Shortwave Radiogram 11 March 2018, 2330 UTC

Welcome to program 38 of Shortwave Radiogram.

I’m Kim Andrew Elliott in Arlington, Virginia USA.

Here is the lineup for today’s program, all in MFSK32:

1:36 Program preview (now)
2:44 Clocks in Europe affected by power grid irregularities*
11:16 Odd and amazing cyclones at Jupiter’s poles*
16:53 Goodyear’s photosynthesizing concept tire*
22:16 MFSK image enhancement experiment*
25:00 Closing experiments

* with image(s)

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Twitter: @SWRadiogram

From Deutsche Welle:

Clocks in Europe are running late because of the Kosovo conflict

7 March 2017
Fabian Schmidt

Clock radios and timers on microwaves and stoves have gotten out
of sync in Europe in recent weeks. The reason: Coordination
problems between the power grid operators of Kosovo and Serbia.

Since mid January power companies in Kosovo and Serbia have
failed to mutually balance their electricity grids in the case of
irregularities. According to the grid codes of the European
Network of Transmission System Operators for Electricity
(ENTSO-E), they are obliged to maintain a mean frequency of 50
hertz (oscillations per second) and help each other out if

But in reality, the mean frequency was lower most of this year.
The reason: The operators did not talk to each other. This
resulted in power deficits of the larger regional grid control
area Serbia, Macedonia, Montenegro, also known as the “SSM

Lower frequency means less energy

All in all the, frequency deviations amount to the equivalent of
113 Gigawatt hours (GWh) in lost energy. That is roughly the
daily production of a larger scale brown coal power plant.

There are 36 member states in ENTSO-E with interconnected power
grids, ranging from Spain to Norway and from Turkey to the
British Isles. The recent reductions of the frequencies have
affected 25 of the member-states.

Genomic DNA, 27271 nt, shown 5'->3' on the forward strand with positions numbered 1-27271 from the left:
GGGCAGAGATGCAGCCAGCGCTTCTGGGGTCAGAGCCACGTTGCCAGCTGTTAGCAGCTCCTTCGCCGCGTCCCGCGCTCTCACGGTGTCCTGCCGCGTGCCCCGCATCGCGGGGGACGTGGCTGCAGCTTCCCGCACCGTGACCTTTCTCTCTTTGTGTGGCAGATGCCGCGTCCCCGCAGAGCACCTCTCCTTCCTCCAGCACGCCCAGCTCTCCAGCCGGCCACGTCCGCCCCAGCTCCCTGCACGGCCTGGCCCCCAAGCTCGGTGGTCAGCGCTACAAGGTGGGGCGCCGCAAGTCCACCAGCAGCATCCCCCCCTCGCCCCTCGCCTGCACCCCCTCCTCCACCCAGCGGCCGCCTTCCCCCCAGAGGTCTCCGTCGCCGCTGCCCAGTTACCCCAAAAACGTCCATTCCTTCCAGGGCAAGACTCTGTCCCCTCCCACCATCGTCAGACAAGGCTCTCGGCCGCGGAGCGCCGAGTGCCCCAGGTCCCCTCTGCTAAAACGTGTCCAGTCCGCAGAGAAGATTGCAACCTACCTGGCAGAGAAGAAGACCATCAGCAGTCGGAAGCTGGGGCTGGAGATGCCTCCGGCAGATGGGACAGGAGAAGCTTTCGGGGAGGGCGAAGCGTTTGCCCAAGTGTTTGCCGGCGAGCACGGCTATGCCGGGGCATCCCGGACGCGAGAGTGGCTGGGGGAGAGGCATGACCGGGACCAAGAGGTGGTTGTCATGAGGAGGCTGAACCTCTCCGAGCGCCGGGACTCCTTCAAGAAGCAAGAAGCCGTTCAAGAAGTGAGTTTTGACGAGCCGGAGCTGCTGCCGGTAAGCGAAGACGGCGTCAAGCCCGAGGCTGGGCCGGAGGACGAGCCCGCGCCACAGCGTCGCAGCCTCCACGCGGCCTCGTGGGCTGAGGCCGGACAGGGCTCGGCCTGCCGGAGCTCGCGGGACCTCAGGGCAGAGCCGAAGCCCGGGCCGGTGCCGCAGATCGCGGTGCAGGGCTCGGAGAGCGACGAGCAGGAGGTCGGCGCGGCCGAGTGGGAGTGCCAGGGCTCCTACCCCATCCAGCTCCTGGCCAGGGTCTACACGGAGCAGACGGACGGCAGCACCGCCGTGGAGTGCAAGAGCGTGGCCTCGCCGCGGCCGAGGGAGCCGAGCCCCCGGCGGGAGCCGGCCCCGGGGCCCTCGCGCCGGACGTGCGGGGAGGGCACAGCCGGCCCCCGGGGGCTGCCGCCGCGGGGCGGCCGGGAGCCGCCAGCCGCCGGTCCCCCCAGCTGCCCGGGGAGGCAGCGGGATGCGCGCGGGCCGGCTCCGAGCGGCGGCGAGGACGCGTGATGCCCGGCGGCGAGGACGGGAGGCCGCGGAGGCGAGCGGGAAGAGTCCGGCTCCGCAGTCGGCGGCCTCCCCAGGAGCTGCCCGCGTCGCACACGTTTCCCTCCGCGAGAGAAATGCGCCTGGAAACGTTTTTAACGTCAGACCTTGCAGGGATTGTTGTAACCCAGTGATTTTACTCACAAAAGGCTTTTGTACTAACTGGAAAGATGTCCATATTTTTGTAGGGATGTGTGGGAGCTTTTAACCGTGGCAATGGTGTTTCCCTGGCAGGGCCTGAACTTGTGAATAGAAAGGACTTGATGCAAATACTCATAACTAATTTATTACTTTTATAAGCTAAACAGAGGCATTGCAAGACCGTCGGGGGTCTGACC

This resulted in a situation in which clocks which are dependent
on the power grid, such as clock radios or clocks built into home
appliances like stoves or stereo systems, have lost time. Since
the beginning of the problems in January it has amounted to
roughly six minutes.

Better to lose six minutes than suffer a blackout

To maintain the required frequency of 50 Hertz, the electricity
grid uses a primary control. This is a technical mechanism which
makes sure that power deviations will be quickly balanced by
drawing additional energy from batteries or other sources in
neighboring power grids – until additional power plants have been
activated and reached their full power levels.

If balancing doesn’t work, a five-step plan takes effect: If the
frequency drops below 49.8 hertz, the first step takes effect,
and additional primary regulation sources must be activated.

If that isn’t enough to stabilize the network, operators may have
to disconnect selected consumers or parts of the grid. In the
fifth step, when the frequency drops below 47.5 hertz, a total
blackout can occur.

A continuous frequency decline, as we’re seeing now, had never
previously happened in the joint European grid.

“I don’t know of any other case where a partner has not met the
rules over a longer period of time,” says Christian Rehtanz, a
professor at the Institute for Energy Systems at the Technical
University of Dortmund. “The situation is new and needs to be

Rehtanz says he could imagine separate areas of the grid having
to be disconnected – but he also warns of the consequences.